On my way from Bratislava to the Vienna Airport, the countryside was filled with wind turbines. I don't know anything about wind energy, except that there is a debate currently going on in the state of Delaware about putting wind turbines off the Delaware shore between Bethany Beach and Rehoboth Beach.
What are the strengths and weaknesses of wind turbines? Are they are market phenomena, or purely a government creation?
You might think I'd know something about wind turbines since they grace the cover of the latest edition of The Economic Way of Thinking. Neither Prychitko nor I had anything to do with cover choice, and given my last question this might be a particularly "interesting" choice of cover photo if it turns out that the construction of wind turbines are not a market phenomena but a government program. What does the economic way of thinking have to say about wind turbines?
That is the subtitle of Dan Stastny's very insightful book, The Economics of Economics (Wolters Kluwer, 2010).
In discussing our program at GMU to would-be graduate students or potential donors and other interested parties I often stress that economists have a professional obligation to communicate their research findings and the knowledge of the discipline to four distinct audiences: scientific peers, students, policy makers, and the general public. The true master economist, such as Milton Friedman, can communicate effectively to all four levels. But not everyone is so talented as Milton Friedman.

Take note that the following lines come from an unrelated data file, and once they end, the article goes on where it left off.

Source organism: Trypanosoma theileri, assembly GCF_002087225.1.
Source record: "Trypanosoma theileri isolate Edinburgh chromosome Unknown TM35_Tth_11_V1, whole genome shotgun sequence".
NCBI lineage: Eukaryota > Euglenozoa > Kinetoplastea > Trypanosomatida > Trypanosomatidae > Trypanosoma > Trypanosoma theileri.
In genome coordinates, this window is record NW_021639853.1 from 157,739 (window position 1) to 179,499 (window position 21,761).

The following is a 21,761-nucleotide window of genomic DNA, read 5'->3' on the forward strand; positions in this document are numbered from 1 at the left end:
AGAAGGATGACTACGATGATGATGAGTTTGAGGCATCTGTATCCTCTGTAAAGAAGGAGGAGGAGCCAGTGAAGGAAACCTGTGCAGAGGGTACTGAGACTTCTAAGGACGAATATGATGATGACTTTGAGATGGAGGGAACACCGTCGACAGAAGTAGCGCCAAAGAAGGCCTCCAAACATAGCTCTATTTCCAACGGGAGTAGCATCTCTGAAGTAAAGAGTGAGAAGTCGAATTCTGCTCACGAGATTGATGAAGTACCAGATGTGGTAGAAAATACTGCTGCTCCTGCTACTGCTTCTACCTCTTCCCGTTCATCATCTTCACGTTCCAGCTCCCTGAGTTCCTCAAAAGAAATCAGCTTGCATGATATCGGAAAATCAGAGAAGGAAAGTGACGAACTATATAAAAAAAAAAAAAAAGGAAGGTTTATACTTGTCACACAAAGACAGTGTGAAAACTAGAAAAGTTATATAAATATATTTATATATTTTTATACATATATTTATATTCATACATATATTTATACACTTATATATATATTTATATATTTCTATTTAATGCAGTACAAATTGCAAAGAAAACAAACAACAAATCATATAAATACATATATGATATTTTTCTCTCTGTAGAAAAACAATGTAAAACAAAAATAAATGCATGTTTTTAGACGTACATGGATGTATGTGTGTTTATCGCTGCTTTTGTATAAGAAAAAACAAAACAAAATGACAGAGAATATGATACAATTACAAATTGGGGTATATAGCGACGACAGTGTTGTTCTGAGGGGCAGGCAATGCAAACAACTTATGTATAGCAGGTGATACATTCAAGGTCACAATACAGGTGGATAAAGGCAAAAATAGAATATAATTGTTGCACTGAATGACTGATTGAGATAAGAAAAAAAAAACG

At GMU, however, we do provide opportunities for graduate students to learn and develop their communication skills so they can pursue their comparative advantage at any 1 or more of these levels. The most successful of these students can and do master more than 1 level. Even though priority is given to the ability to communicate with one's scientific peers, we recognize that value in pursuing one's comparative advantage and in mastering the art of economic communication (in spoken and written word) more generally. This is what makes our department unique more than anything else, we respect as a group all four communicative activities of the economist. We also see a strong connection between all four communicative acts --- understanding the science improves our ability to talk to students, policy makers and the public. In short, economics from our perspective is not just a game to be played by clever people, it is a discipline of immense importance for our understanding of, and the potential for improvement in, the human condition.